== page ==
The Barrington Stage Company’s moving and fiercely energetic production brings West Side Story back to the stage with a bang.
West Side Story, conception by Jerome Robbins, book by Arthur Laurents, music by Leonard Bernstein, and lyrics by Stephen Sondheim. Directed by Julianne Boyd. Musical Direction by Darren R. Cohen. Choreographed by Robert La Fosse. Presented by Barrington Stage Company at the Boyd-Quinson MainStage, Pittsfield, MA, through September 1.
By Helen Epstein
Leonard Bernstein and Jerome Robbins would have celebrated their 100th birthdays this year and Barrington Stage Company’s exhilarating production of West Side Story celebrates their genius. The musical updates Romeo and Juliet to the grungy West Side of Manhattan in the ’50s, a decade before the construction of Lincoln Center gentrified the neighborhood. The Montague and Capulet clans are the Jets and Sharks, gangs, who fight with bats, bricks, hoses, and switchblades — no rapiers. One side is Puerto Rican; the other, the sons of Irish, Italian, and Polish immigrants who have barely been integrated into American society.
Director Julianne Boyd’s moving and fiercely energetic production brings the West Side of 1957 back to the stage with a bang. Not only do the show’s spectacular songs and dances hold up — watching them close-up on the BSC’s spacious yet intimate Main Stage may supply a more gripping experience than the original Broadway production.
A classic is timeless by definition, but West Side Story, with its many references to hoodlums, immigrants, the role of the police, the incompetence of social services and Puerto Rico (“Nobody knows in America, Puerto Rico’s in America!”) seems especially timely.
A director mounting West Side Story has a tight, beautiful script to work with, but there are also a daunting set of challenges. The musical is one of the best in the canon and, arguably Bernstein’s most popular work. It is built out of durable aesthetic bones; its songs, dances, and music have been recorded and adapted by Bernstein and Robbins themselves, as well as pop singers, opera singers, jazz singers, and hundreds of musicians. Despite its stringent demands, the show has been produced all over the world for over 50 years by many high schools, colleges, and community theaters, as well as professional groups. Except for the white male “grown-ups” — Doc, Officer Krupke, and Lt. Schrank — all the characters are written as teenagers who must sing, dance, and act well. Half are characterized as Latino, and they need to look and sound credible, particularly at a time when audiences have become sensitized to issues of casting and cultural appropriation.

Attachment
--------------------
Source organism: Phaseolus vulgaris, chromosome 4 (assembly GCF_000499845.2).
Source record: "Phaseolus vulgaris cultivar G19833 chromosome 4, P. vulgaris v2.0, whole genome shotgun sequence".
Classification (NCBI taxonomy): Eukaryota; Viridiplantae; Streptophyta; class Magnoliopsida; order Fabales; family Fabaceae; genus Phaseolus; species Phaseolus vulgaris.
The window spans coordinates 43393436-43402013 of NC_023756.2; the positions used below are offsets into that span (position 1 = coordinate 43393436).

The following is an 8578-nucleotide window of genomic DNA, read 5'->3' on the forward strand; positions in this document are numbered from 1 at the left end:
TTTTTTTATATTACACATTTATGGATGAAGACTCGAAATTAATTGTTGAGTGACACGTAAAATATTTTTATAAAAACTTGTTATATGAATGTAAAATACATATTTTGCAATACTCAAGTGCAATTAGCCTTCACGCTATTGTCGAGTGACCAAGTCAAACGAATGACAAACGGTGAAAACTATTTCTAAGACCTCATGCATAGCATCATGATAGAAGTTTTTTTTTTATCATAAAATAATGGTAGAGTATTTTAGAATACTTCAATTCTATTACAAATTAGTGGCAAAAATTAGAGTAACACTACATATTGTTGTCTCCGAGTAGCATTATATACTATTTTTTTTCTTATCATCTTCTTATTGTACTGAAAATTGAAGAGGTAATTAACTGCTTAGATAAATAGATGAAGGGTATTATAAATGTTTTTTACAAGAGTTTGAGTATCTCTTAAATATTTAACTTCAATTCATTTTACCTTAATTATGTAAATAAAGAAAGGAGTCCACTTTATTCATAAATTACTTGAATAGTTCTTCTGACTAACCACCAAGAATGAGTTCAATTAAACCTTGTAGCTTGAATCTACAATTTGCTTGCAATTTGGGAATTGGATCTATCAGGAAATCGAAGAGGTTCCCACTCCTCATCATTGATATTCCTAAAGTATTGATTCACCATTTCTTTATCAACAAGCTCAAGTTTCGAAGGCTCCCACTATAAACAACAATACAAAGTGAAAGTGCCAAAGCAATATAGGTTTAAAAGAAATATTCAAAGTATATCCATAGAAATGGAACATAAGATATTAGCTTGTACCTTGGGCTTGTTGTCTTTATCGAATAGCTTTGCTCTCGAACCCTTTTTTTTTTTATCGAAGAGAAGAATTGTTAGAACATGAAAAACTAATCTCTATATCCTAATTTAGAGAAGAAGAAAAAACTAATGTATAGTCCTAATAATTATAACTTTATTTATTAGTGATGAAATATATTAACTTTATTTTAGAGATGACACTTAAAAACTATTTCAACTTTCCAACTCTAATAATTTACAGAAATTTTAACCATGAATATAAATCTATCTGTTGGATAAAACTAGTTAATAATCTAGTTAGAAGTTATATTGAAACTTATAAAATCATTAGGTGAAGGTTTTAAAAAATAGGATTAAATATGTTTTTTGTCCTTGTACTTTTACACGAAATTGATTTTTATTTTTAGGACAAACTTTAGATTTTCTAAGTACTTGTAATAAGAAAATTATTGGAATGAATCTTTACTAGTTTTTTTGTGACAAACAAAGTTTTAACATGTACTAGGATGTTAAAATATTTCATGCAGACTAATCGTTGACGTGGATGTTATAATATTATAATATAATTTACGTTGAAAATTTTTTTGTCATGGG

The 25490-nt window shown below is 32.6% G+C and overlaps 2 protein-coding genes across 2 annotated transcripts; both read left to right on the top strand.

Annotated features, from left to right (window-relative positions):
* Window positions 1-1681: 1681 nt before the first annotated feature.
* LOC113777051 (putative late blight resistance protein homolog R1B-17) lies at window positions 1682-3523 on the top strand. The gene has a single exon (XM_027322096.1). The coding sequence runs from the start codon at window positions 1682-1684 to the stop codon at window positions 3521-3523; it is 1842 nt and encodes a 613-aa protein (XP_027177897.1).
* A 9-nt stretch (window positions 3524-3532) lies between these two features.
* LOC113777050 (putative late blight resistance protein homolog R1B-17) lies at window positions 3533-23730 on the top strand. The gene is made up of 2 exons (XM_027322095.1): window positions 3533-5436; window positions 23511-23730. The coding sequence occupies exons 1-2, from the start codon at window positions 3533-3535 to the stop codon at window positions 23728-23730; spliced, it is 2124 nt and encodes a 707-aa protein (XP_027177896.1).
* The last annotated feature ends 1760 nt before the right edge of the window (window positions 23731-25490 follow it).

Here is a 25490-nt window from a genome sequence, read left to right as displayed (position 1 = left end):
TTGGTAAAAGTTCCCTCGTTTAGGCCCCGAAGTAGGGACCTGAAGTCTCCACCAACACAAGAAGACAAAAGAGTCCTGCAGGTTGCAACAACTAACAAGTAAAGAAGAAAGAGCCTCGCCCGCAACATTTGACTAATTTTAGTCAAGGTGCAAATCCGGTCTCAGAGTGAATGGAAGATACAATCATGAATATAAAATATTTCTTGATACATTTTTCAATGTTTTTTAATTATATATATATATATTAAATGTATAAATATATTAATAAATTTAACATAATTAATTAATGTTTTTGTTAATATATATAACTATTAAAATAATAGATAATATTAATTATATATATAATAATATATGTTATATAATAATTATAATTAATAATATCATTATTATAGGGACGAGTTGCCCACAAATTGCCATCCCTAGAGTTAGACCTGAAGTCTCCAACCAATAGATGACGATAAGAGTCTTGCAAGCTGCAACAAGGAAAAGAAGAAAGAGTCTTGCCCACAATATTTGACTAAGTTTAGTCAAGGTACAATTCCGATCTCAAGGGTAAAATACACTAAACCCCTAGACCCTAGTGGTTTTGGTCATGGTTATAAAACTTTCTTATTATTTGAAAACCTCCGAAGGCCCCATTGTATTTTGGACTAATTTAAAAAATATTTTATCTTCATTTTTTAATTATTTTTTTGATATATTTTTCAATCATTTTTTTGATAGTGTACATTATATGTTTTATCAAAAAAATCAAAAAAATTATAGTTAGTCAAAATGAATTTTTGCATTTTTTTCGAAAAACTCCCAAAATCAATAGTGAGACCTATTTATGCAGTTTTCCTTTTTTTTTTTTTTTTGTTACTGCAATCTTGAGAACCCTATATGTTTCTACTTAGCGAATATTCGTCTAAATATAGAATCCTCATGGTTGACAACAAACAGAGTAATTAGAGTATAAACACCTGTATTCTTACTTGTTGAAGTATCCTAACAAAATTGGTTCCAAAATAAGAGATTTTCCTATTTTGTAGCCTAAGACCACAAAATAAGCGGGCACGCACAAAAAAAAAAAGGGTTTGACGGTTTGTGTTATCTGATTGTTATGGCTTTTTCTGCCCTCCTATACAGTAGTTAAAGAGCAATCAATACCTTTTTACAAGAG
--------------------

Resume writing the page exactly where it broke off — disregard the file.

Bernstein is so identified with West Side Story that theatergoers sometimes forget that the show began as Jerome Robbins’ idea. It is as much a dance as a music show, and BSC is fortunate to have Robert La Fosse’s careful update of Robbins’ original choreography. La Fosse was a principal dancer at the American Ballet Theatre until he was invited by Robbins to be a principal at the New York City Ballet, where he worked closely with the choreographer. La Fosse originated the dance role of Tony in West Side Story Suite later starred in Jerome Robbins’ Broadway. As a choreographer, he has some 75 works to his name. And he clearly knows how to get the most out of dancers. This group is as excellent as the principal actors.
Boyd has found a dazzling, persuasively innocent Maria in the person of Addie Morales, a slip of a young woman who looks like she’s 16 (she’s actually 21). She performs the role with the naturalness and passion of an adolescent, and possesses both a silvery but strong lyric soprano that Bernstein would have applauded and a persuasive Latino accent. She first performed the role a year ago at the Theatre Manana in Forth Worth, Texas and has made it hers.